CPAT photo, Llanelwedd, 2007

The Bronze Age cairn on Day 6 with stone cleaning almost completed. © CPAT

A dry, mild but windy day.

The cleaning of the cairn has now been completed though there's still quite a lot of planning to be done.

One of the things that we have now begun to think about is the shape of the cairn. It had originally looked as though it might have been built as an irregular circle, or as an oval. But now it's beginning to look distinctly egg-shaped, more pointed at one end and flatter at the other, though it is possible that later material may has been added which obscures its original shape. Hopefully once the planning has been completed we may get a better idea.

The edges of the cairn appear to be quite well defined, though as yet there are no indications that it is marked by walling or an outer kerb. Our next tast will probably be to try and define the outer limits of the cairn more clearly, though the weather forecast for tomorrow looks unpromising!

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16 October 2007 (Day 7)

CPAT photo, Llanelwedd, 2007

A start being made on the excavation of the cairn. © CPAT

Mild but very wet, as forecast. In spite of the weather, however, a start was made on excavating the cairn, a process that is likely to take quite a number of days. At the moment the strategy is to excavate the cairn in stages, probably fully excavating one half of the cairn before the other, so that we can record a cross-section with the burial cist at the centre.

The stones of the cairn range in size from about 50mm to 300mm across, but are mostly at the lower end of the scale. A small number look as though they are burnt. This tends to confirm the suggestion that much of the cairn is perhaps made up of prehistoric field clearance material. In some parts of the cairn the spaces between the stones are voided though in other parts the cairn includes a fair amount of soil.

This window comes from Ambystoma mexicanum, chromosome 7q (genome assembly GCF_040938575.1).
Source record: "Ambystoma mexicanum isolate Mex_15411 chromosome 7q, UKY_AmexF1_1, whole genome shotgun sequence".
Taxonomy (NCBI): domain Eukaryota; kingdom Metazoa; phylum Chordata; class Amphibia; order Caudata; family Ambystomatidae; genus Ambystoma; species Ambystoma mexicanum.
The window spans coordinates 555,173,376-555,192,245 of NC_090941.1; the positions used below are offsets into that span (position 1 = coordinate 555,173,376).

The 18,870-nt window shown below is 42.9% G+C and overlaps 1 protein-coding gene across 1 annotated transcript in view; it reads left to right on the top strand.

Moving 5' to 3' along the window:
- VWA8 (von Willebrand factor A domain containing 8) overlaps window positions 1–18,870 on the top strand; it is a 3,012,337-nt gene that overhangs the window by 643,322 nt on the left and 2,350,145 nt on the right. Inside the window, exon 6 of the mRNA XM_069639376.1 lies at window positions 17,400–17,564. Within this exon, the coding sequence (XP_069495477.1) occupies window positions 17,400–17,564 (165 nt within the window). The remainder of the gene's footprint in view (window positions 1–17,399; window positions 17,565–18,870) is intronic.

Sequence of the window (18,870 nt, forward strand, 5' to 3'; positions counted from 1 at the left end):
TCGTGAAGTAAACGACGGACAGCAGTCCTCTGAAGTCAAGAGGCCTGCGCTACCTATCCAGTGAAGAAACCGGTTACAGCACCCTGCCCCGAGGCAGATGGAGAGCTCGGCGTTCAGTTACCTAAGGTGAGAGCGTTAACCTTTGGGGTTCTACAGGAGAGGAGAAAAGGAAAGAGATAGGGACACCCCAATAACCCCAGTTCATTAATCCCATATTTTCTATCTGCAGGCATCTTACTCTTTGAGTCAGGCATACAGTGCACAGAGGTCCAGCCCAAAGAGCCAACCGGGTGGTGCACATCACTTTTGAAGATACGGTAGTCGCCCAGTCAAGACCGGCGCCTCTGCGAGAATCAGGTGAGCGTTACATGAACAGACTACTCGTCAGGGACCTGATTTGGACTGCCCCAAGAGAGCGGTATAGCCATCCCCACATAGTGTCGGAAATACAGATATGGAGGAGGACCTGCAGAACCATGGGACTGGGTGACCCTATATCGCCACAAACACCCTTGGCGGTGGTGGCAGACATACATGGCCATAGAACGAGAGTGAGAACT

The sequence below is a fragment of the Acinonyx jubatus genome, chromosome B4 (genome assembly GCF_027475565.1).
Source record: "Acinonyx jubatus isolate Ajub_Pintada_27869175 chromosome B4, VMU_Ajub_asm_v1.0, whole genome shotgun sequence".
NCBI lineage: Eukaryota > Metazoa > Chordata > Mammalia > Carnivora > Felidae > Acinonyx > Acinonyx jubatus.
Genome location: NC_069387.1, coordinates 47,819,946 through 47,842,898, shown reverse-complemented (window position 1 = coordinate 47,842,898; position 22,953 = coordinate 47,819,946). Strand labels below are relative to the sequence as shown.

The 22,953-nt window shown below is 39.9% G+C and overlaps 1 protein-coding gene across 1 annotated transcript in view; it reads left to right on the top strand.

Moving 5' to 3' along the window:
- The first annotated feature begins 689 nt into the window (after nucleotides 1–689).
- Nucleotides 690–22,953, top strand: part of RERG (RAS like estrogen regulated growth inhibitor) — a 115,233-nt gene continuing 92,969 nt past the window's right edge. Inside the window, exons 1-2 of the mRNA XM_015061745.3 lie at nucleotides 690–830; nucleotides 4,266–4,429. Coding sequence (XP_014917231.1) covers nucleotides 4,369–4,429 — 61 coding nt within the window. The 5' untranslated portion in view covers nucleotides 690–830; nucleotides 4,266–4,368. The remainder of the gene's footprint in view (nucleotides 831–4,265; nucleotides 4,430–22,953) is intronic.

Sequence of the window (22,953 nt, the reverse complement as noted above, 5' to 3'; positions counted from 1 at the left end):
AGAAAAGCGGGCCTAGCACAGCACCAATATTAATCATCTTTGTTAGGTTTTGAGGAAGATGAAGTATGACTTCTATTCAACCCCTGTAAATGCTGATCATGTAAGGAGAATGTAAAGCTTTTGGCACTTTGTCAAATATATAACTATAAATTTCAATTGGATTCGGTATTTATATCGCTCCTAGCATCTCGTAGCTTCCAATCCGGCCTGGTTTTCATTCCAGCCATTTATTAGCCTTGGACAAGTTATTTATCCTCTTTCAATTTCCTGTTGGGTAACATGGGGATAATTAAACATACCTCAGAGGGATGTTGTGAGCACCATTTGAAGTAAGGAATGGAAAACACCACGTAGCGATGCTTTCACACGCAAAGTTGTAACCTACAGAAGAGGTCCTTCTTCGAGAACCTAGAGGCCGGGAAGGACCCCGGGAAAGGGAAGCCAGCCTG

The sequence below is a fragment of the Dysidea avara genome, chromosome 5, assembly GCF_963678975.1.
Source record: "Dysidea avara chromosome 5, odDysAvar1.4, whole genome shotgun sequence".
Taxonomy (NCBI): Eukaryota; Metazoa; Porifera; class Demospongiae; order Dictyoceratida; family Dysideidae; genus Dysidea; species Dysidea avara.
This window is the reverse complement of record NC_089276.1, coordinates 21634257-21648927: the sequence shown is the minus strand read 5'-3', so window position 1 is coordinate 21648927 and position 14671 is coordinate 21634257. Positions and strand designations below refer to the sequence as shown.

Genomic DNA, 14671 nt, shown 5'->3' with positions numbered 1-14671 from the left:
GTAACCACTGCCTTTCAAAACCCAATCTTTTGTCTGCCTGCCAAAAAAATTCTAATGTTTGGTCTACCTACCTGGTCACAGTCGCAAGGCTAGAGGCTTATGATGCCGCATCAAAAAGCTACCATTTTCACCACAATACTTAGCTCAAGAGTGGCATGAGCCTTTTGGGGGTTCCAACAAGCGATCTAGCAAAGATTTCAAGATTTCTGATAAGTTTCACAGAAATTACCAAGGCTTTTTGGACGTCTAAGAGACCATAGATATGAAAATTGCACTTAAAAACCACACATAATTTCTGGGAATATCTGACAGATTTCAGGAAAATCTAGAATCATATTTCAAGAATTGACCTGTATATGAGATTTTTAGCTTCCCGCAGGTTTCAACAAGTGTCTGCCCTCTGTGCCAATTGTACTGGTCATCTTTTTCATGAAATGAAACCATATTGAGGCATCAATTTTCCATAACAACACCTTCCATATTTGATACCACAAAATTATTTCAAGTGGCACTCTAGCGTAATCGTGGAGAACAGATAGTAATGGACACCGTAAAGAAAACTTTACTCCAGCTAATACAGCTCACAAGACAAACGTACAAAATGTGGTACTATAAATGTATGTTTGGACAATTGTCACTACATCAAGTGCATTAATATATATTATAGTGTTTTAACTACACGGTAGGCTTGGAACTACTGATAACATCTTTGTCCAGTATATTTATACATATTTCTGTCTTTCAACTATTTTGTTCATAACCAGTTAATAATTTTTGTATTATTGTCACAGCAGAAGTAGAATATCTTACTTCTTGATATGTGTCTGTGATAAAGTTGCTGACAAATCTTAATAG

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17 October 2007 (Day 8)

CPAT photo, Llanelwedd, 2007

Continued excavations on Day 8, on the south-east quadrant of the cairn. © CPAT

A dry and sunny day.

Further work was undertaken on the removal of a quadrant of the cairn, down to the basal layer of stones. It now seems reasonably certain that the cairn was built up in distinct layers of material, some with loose stone and little soil and others composed mostly of soil with a little stone.

By the end of the day there were hints that the cairn might conceal an inner kerb of upright stones. This should become clearer tomorrow.

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18 October 2007 (Day 9)

CPAT photo, Llanelwedd, 2007

The possible inner kerb of upright slabs defining an inner core of larger boulders, as defined in the south-east quadrant of the cairn towards the end of Day 9. © CPAT

Another dry and sunny day, starting on this occasion with a slight ground frost and stunning views of a thick sea of mist engulfing the Wye valley.

The possible inner kerb hinted at yesterday now looks a bit more certain in the first quadrant we are excavating, represented by an intermittent ring stones of upright slabs and boulders about 6 metres in diameter (see photo), enclosing an inner core or larger boulders surrounding the central cist.

The amount of stone still remaining, and the size of some of the boulders to be shifted, are both beginning to look daunting!

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19 October 2007 (Day 10)

CPAT photo, Llanelwedd, 2007

A start being made on the excavation of the south-west quadrant of the cairn on Day 10 © CPAT